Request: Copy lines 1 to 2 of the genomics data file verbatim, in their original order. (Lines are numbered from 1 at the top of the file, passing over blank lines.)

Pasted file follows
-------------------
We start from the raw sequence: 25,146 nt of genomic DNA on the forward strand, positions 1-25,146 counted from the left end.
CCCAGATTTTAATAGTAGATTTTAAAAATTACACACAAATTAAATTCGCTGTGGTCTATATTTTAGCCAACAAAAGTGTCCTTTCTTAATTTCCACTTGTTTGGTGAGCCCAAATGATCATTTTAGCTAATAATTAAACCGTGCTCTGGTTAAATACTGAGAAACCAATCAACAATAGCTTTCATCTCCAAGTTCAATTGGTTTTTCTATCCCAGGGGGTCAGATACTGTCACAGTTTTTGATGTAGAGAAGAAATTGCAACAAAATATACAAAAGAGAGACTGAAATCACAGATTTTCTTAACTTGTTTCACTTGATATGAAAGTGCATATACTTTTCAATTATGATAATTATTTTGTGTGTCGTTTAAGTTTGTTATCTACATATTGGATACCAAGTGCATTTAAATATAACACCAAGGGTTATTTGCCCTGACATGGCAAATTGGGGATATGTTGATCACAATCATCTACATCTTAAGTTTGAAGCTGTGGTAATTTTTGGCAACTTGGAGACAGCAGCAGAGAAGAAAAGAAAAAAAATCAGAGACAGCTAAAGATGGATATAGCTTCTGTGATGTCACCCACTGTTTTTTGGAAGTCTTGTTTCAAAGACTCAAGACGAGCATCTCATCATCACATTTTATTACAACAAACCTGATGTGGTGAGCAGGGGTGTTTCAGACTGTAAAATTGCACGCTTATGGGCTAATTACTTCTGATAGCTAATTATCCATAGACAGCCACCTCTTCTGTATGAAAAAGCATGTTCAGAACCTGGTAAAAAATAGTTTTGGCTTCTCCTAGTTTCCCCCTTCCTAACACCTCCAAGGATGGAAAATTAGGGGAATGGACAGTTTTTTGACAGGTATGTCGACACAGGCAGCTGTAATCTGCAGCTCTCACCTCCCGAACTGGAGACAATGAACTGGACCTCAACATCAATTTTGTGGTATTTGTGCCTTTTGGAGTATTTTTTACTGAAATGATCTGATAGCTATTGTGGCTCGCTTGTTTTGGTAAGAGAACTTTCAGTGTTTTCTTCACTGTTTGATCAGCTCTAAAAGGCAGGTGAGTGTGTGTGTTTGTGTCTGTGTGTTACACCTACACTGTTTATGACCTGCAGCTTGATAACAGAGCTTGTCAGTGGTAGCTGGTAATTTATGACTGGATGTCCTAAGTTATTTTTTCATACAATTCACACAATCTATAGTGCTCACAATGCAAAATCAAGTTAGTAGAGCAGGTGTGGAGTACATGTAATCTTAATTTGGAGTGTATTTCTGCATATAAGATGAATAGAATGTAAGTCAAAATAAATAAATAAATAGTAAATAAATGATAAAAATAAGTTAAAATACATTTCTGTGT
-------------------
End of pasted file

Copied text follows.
We start from the raw sequence: 25,146 nt of genomic DNA on the forward strand, positions 1-25,146 counted from the left end.
CCCAGATTTTAATAGTAGATTTTAAAAATTACACACAAATTAAATTCGCTGTGGTCTATATTTTAGCCAACAAAAGTGTCCTTTCTTAATTTCCACTTGTTTGGTGAGCCCAAATGATCATTTTAGCTAATAATTAAACCGTGCTCTGGTTAAATACTGAGAAACCAATCAACAATAGCTTTCATCTCCAAGTTCAATTGGTTTTTCTATCCCAGGGGGTCAGATACTGTCACAGTTTTTGATGTAGAGAAGAAATTGCAACAAAATATACAAAAGAGAGACTGAAATCACAGATTTTCTTAACTTGTTTCACTTGATATGAAAGTGCATATACTTTTCAATTATGATAATTATTTTGTGTGTCGTTTAAGTTTGTTATCTACATATTGGATACCAAGTGCATTTAAATATAACACCAAGGGTTATTTGCCCTGACATGGCAAATTGGGGATATGTTGATCACAATCATCTACATCTTAAGTTTGAAGCTGTGGTAATTTTTGGCAACTTGGAGACAGCAGCAGAGAAGAAAAGAAAAAAAATCAGAGACAGCTAAAGATGGATATAGCTTCTGTGATGTCACCCACTGTTTTTTGGAAGTCTTGTTTCAAAGACTCAAGACGAGCATCTCATCATCACATTTTATTACAACAAACCTGATGTGGTGAGCAGGGGTGTTTCAGACTGTAAAATTGCACGCTTATGGGCTAATTACTTCTGATAGCTAATTATCCATAGACAGCCACCTCTTCTGTATGAAAAAGCATGTTCAGAACCTGGTAAAAAATAGTTTTGGCTTCTCCTAGTTTCCCCCTTCCTAACACCTCCAAGGATGGAAAATTAGGGGAATGGACAGTTTTTTGACAGGTATGTCGACACAGGCAGCTGTAATCTGCAGCTCTCACCTCCCGAACTGGAGACAATGAACTGGACCTCAACATCAATTTTGTGGTATTTGTGCCTTTTGGAGTATTTTTTACTGAAATGATCTGATAGCTATTGTGGCTCGCTTGTTTTGGTAAGAGAACTTTCAGTGTTTTCTTCACTGTTTGATCAGCTCTAAAAGGCAGGTGAGTGTGTGTGTTTGTGTCTGTGTGTTACACCTACACTGTTTATGACCTGCAGCTTGATAACAGAGCTTGTCAGTGGTAGCTGGTAATTTATGACTGGATGTCCTAAGTTATTTTTTCATACAATTCACACAATCTATAGTGCTCACAATGCAAAATCAAGTTAGTAGAGCAGGTGTGGAGTACATGTAATCTTAATTTGGAGTGTATTTCTGCATATAAGATGAATAGAATGTAAGTCAAAATAAATAAATAAATAGTAAATAAATGATAAAAATAAGTTAAAATACATTTCTGTGT